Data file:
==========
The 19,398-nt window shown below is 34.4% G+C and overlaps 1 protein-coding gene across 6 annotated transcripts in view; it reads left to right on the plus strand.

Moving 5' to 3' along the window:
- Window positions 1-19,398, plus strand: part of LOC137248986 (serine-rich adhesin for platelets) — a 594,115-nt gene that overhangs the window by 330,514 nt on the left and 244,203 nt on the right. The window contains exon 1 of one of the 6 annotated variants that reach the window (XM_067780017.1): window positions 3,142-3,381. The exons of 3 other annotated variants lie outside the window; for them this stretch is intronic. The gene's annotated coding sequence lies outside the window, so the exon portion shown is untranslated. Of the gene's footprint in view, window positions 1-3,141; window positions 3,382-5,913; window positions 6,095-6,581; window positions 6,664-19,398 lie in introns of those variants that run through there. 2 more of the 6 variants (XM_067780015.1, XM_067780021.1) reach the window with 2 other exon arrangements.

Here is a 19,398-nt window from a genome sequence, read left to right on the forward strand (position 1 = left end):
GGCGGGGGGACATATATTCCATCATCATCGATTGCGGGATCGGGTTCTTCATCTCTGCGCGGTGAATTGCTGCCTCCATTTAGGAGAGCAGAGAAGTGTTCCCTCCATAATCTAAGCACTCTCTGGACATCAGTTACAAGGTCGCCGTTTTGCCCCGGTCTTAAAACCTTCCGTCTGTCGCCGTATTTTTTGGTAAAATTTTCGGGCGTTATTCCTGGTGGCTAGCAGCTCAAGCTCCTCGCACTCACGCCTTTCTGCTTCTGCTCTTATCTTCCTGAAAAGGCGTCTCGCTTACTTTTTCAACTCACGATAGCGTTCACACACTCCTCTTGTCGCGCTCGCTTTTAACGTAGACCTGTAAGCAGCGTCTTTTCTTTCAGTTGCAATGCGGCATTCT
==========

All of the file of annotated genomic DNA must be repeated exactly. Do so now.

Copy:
The 19,398-nt window shown below is 34.4% G+C and overlaps 1 protein-coding gene across 6 annotated transcripts in view; it reads left to right on the plus strand.

Moving 5' to 3' along the window:
- Window positions 1-19,398, plus strand: part of LOC137248986 (serine-rich adhesin for platelets) — a 594,115-nt gene that overhangs the window by 330,514 nt on the left and 244,203 nt on the right. The window contains exon 1 of one of the 6 annotated variants that reach the window (XM_067780017.1): window positions 3,142-3,381. The exons of 3 other annotated variants lie outside the window; for them this stretch is intronic. The gene's annotated coding sequence lies outside the window, so the exon portion shown is untranslated. Of the gene's footprint in view, window positions 1-3,141; window positions 3,382-5,913; window positions 6,095-6,581; window positions 6,664-19,398 lie in introns of those variants that run through there. 2 more of the 6 variants (XM_067780015.1, XM_067780021.1) reach the window with 2 other exon arrangements.

Here is a 19,398-nt window from a genome sequence, read left to right on the forward strand (position 1 = left end):
GGCGGGGGGACATATATTCCATCATCATCGATTGCGGGATCGGGTTCTTCATCTCTGCGCGGTGAATTGCTGCCTCCATTTAGGAGAGCAGAGAAGTGTTCCCTCCATAATCTAAGCACTCTCTGGACATCAGTTACAAGGTCGCCGTTTTGCCCCGGTCTTAAAACCTTCCGTCTGTCGCCGTATTTTTTGGTAAAATTTTCGGGCGTTATTCCTGGTGGCTAGCAGCTCAAGCTCCTCGCACTCACGCCTTTCTGCTTCTGCTCTTATCTTCCTGAAAAGGCGTCTCGCTTACTTTTTCAACTCACGATAGCGTTCACACACTCCTCTTGTCGCGCTCGCTTTTAACGTAGACCTGTAAGCAGCGTCTTTTCTTTCAGTTGCAATGCGGCATTCT